• Posted on: May 17, 2015
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The Anthropocene has been proposed as a new geologic epoch, named for human impact upon the planet and its ecosystems (this includes impact upon humans themselves). Anthropo is Greek for HUMAN.

What kind of impact might this mean? What actions, events and materials compose the Anthropocene?

Make a list of 10-15  events and materials that you hear in this video that have contributed to the Anthropocene.

READ: Elizabeth Kolbert, Enter the Anthropocene: The Age of Man, National Geographic

Climate Change is a geologic event of the Anthropocene. Some people call this the “Great Acceleration” illustrated by the keeling curve.

The Keeling Curve is a graph that plots the ongoing change in concentration of carbon dioxide in Earth’s atmosphere since 1958. It is based on continuous measurements taken at the Mauna Loa Observatory in Hawaii that began under the supervision of Charles David Keeling.



There are scientific debates about whether the Anthropocene should be declared an official, geologic epoch.  Also, if we are living within the Anthropocene now, when did it begin?

When do you think the Anthropocene began? See the New York Times, Dotearth blog: “Researchers Propose Earth’s ‘Anthropocene’ Age of Humans Began With Fallout and Plastics” for background to this discussion.



Geologic thinking requires a great deal of imagination and creativity. When thinking about geologic time we have to imagine times we can’t inhabit (in the past and future) yet we know affects the present. Perhaps this is why artists and people working in the humanities are very interested in the idea of the Anthropocene. In many ways, it’s artist/designers and people working in the humanities that have taken up this term and organized books, exhibitions, projects, conferences and events about the topic. Creativity/aesthetics are about visualizing things that we can’t always see or sense. Communicating the invisible.

How might artists and designers share (visually or otherwise) stories about planetary changes that unfold at geologic scales that humans can’t individually experience (thousands of years) — in ways that are different than how scientists share information?

See: HKW’s Anthropocene Project (Berlin): “Our notion of nature is now out of date. Humanity forms nature. This is the core premise of the Anthropocene thesis, announcing a paradigm shift in the natural sciences as well as providing new models for culture, politics, and everyday life. In a two-year project, HKW explores the hypothesis’ manifold implications for the sciences and arts.”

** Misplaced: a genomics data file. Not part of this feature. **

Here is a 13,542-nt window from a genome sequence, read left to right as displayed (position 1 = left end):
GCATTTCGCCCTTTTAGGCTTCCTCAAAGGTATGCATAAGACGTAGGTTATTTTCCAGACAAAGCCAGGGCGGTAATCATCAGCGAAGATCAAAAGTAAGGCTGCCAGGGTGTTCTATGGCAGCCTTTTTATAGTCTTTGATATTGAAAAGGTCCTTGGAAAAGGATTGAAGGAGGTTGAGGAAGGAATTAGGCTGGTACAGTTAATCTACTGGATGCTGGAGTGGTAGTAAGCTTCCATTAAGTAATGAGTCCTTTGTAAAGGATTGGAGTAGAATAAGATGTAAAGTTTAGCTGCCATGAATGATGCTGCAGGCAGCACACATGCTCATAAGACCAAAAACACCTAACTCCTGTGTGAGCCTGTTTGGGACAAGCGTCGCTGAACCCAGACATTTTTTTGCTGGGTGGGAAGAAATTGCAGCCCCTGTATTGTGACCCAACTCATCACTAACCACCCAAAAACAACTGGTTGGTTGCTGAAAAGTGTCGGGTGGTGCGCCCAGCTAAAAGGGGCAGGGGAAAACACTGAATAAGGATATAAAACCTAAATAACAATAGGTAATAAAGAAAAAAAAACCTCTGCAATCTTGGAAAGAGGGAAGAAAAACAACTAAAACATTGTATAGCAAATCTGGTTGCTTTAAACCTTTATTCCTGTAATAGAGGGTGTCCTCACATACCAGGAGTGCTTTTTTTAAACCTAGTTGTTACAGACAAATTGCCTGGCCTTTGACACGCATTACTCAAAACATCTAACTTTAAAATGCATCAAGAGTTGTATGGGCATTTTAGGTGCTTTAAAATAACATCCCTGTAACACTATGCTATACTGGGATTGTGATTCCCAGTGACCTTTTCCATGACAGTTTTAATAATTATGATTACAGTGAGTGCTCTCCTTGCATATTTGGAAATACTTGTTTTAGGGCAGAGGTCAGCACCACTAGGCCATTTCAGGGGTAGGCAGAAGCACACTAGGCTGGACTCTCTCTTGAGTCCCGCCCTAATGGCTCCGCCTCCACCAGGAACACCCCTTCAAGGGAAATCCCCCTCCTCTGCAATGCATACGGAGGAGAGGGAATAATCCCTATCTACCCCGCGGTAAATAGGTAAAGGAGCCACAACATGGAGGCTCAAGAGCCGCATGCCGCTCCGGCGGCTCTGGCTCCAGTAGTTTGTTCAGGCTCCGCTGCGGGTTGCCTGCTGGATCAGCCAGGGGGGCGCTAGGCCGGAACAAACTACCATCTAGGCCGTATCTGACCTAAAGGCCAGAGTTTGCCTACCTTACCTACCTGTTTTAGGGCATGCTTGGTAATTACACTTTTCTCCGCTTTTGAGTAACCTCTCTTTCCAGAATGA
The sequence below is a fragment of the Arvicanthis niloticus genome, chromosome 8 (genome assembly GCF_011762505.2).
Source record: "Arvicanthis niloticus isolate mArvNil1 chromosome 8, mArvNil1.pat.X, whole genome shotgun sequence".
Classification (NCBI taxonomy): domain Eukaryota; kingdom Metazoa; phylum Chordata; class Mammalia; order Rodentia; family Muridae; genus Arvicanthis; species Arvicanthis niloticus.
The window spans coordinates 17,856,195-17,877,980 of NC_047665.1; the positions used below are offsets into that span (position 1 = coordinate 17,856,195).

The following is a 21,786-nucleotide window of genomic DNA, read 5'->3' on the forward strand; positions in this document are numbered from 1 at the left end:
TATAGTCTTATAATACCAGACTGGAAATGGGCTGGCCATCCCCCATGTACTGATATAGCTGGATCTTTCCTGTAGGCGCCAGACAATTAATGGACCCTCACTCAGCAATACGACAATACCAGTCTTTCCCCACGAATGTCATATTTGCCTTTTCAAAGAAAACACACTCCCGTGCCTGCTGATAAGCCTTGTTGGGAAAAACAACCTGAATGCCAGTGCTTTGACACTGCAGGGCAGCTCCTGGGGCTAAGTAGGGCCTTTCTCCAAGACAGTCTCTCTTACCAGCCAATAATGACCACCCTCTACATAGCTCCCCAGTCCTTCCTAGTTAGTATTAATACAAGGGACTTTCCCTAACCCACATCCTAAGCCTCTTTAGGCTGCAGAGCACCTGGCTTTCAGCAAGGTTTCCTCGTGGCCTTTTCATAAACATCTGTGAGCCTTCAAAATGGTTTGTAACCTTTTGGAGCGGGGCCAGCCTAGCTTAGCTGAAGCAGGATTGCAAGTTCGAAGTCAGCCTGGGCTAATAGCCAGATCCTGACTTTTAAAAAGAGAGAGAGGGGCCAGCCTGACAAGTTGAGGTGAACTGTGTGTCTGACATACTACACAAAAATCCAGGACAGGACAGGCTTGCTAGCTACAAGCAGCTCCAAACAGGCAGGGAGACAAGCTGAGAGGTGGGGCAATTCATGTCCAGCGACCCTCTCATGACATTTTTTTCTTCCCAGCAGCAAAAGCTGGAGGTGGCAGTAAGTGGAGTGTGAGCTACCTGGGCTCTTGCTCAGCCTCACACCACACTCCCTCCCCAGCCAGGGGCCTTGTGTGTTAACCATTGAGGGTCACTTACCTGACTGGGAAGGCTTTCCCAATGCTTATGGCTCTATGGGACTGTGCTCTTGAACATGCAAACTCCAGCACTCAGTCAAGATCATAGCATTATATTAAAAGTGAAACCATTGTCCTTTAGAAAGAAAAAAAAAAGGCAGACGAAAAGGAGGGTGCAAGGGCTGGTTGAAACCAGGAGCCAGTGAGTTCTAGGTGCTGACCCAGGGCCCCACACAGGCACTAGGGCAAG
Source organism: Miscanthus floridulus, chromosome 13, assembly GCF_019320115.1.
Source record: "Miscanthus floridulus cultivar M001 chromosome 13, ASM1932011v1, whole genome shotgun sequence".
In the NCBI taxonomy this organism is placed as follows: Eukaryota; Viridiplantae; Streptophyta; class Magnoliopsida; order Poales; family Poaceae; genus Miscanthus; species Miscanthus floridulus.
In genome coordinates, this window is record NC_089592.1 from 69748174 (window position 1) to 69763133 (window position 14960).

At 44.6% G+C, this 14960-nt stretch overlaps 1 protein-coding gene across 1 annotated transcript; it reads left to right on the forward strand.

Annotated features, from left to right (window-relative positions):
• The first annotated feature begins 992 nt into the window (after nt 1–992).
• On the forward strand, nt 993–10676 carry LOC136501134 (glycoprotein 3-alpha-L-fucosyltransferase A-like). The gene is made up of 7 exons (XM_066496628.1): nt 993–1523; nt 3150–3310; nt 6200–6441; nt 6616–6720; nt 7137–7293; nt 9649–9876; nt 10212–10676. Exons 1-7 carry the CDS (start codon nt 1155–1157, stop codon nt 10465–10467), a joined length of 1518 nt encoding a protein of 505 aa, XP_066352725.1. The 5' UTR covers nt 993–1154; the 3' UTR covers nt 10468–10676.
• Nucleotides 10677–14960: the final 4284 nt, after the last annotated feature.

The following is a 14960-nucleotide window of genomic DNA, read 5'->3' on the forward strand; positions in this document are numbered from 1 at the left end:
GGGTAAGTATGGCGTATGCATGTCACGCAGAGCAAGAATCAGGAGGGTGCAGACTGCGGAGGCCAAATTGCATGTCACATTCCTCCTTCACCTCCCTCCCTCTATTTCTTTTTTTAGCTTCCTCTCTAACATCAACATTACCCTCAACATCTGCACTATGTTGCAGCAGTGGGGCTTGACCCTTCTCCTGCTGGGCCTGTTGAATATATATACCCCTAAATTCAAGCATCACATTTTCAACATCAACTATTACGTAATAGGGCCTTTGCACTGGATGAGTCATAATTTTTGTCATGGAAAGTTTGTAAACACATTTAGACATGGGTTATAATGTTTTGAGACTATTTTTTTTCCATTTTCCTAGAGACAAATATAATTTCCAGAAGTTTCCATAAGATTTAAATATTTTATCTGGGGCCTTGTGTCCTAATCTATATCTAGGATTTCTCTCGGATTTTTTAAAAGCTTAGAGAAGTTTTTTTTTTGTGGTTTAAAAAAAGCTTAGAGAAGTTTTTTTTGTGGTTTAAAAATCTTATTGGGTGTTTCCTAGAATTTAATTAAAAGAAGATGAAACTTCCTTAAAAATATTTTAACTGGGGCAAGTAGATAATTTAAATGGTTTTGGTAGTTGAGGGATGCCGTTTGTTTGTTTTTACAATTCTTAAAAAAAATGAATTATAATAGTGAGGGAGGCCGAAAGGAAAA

See: Geologic Imagination: Sonic Acts Festival 2015 (Amsterdam): “Inspired by geosciences, the 2015 Sonic Acts Festival zooms in on planet Earth. Fundamental to The Geologic Imagination is the thesis that we live in a new geological epoch, the Anthropocene. Human activity has irreversibly changed the composition of the atmosphere, the oceans, and even the Earth’s crust. Humanity has become a geological force.”

See: Taipei Biennial, 2014 The Great Acceleration: Art in the Anthropocene: “Human activity has been transforming the planet for millennia. All the ecosystems now bear the mark of human presence, but the scale and speed of change in the last 60 years, called by scientists The Great Acceleration, also led them to name anthropocene this new geological epoch — an era marked by the strong impact of human activities upon the atmospherical and geological evolution of planet earth. Taipei Biennial 2014 uses this image in order to examine how contemporary art adresses this new contract between human beings, animals, vegetals, machines, products and objects. How does today’s art define and represent our space-time ? The exhibition will highlight the way artists focus on links, chainings, connections and mutations : how they envision planet earth as a huge network, where new states of matter and new forms of relations appear…”


How might we meaningfully sense and experience geologic changes currently underway, right here in New York City? We can look at the present, through both the past and the future.


The Pleistocene is when humans first evolved into designers — as a result of their need to respond to planetary changes, including climate change (though climate change was not human-induced a million years ago).

Imagine yourself in Central Park one million years ago. You would be standing on a vast ice sheet, a 4,000-mile glacial wall, as much as 2,000 feet thick.  Alone on the glacier, you would not sense its slow crushing, scraping, ripping movement as it advanced south, leaving great masses of rock debris in its wake. Under the frozen depths, where the carousel now stands, you would not notice the effect on the bedrock as the glacier dragged itself along.” – Robert Smithson (artist, creator of the Spiral Jetty)


Download project brief, Is this the Anthropocene? (PDF)

Jamie Kruse is an artist, designer and part-time faculty at Parsons School for Design. In 2005 she co-founded smudge, ( with Elizabeth Ellsworth, based in Brooklyn, NY. She is the author of Friends of the Pleistocene:

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